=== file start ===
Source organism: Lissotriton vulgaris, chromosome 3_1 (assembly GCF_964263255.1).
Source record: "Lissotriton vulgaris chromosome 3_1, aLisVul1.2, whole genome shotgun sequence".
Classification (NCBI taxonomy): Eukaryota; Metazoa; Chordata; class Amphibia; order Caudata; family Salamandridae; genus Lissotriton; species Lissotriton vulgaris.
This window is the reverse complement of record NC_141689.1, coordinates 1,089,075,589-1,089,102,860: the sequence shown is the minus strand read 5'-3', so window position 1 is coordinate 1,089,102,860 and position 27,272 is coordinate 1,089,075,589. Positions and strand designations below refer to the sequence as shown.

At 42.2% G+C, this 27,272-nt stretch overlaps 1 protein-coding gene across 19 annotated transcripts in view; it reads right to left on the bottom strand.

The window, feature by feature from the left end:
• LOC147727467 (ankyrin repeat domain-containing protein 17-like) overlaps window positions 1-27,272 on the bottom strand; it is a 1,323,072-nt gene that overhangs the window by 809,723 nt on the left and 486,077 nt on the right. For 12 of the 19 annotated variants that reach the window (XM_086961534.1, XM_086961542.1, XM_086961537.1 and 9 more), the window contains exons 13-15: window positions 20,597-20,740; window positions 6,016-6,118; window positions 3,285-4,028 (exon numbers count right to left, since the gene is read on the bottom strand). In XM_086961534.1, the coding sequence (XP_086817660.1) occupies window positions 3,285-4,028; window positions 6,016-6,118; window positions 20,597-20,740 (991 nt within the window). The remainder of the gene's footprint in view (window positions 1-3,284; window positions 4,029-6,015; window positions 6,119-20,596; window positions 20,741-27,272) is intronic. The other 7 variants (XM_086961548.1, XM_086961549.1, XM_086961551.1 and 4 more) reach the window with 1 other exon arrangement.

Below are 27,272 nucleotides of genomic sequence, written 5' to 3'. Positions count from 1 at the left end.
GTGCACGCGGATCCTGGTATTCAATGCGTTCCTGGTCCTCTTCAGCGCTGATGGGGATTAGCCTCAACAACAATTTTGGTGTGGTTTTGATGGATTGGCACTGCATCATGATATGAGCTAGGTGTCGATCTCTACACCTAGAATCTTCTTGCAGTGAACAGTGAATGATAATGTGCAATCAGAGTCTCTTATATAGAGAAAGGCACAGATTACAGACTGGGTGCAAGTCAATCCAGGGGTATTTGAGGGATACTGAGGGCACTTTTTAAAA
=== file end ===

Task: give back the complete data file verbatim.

Source organism: Lissotriton vulgaris, chromosome 3_1 (assembly GCF_964263255.1).
Source record: "Lissotriton vulgaris chromosome 3_1, aLisVul1.2, whole genome shotgun sequence".
Classification (NCBI taxonomy): Eukaryota; Metazoa; Chordata; class Amphibia; order Caudata; family Salamandridae; genus Lissotriton; species Lissotriton vulgaris.
This window is the reverse complement of record NC_141689.1, coordinates 1,089,075,589-1,089,102,860: the sequence shown is the minus strand read 5'-3', so window position 1 is coordinate 1,089,102,860 and position 27,272 is coordinate 1,089,075,589. Positions and strand designations below refer to the sequence as shown.

At 42.2% G+C, this 27,272-nt stretch overlaps 1 protein-coding gene across 19 annotated transcripts in view; it reads right to left on the bottom strand.

The window, feature by feature from the left end:
• LOC147727467 (ankyrin repeat domain-containing protein 17-like) overlaps window positions 1-27,272 on the bottom strand; it is a 1,323,072-nt gene that overhangs the window by 809,723 nt on the left and 486,077 nt on the right. For 12 of the 19 annotated variants that reach the window (XM_086961534.1, XM_086961542.1, XM_086961537.1 and 9 more), the window contains exons 13-15: window positions 20,597-20,740; window positions 6,016-6,118; window positions 3,285-4,028 (exon numbers count right to left, since the gene is read on the bottom strand). In XM_086961534.1, the coding sequence (XP_086817660.1) occupies window positions 3,285-4,028; window positions 6,016-6,118; window positions 20,597-20,740 (991 nt within the window). The remainder of the gene's footprint in view (window positions 1-3,284; window positions 4,029-6,015; window positions 6,119-20,596; window positions 20,741-27,272) is intronic. The other 7 variants (XM_086961548.1, XM_086961549.1, XM_086961551.1 and 4 more) reach the window with 1 other exon arrangement.

Below are 27,272 nucleotides of genomic sequence, written 5' to 3'. Positions count from 1 at the left end.
GTGCACGCGGATCCTGGTATTCAATGCGTTCCTGGTCCTCTTCAGCGCTGATGGGGATTAGCCTCAACAACAATTTTGGTGTGGTTTTGATGGATTGGCACTGCATCATGATATGAGCTAGGTGTCGATCTCTACACCTAGAATCTTCTTGCAGTGAACAGTGAATGATAATGTGCAATCAGAGTCTCTTATATAGAGAAAGGCACAGATTACAGACTGGGTGCAAGTCAATCCAGGGGTATTTGAGGGATACTGAGGGCACTTTTTAAAA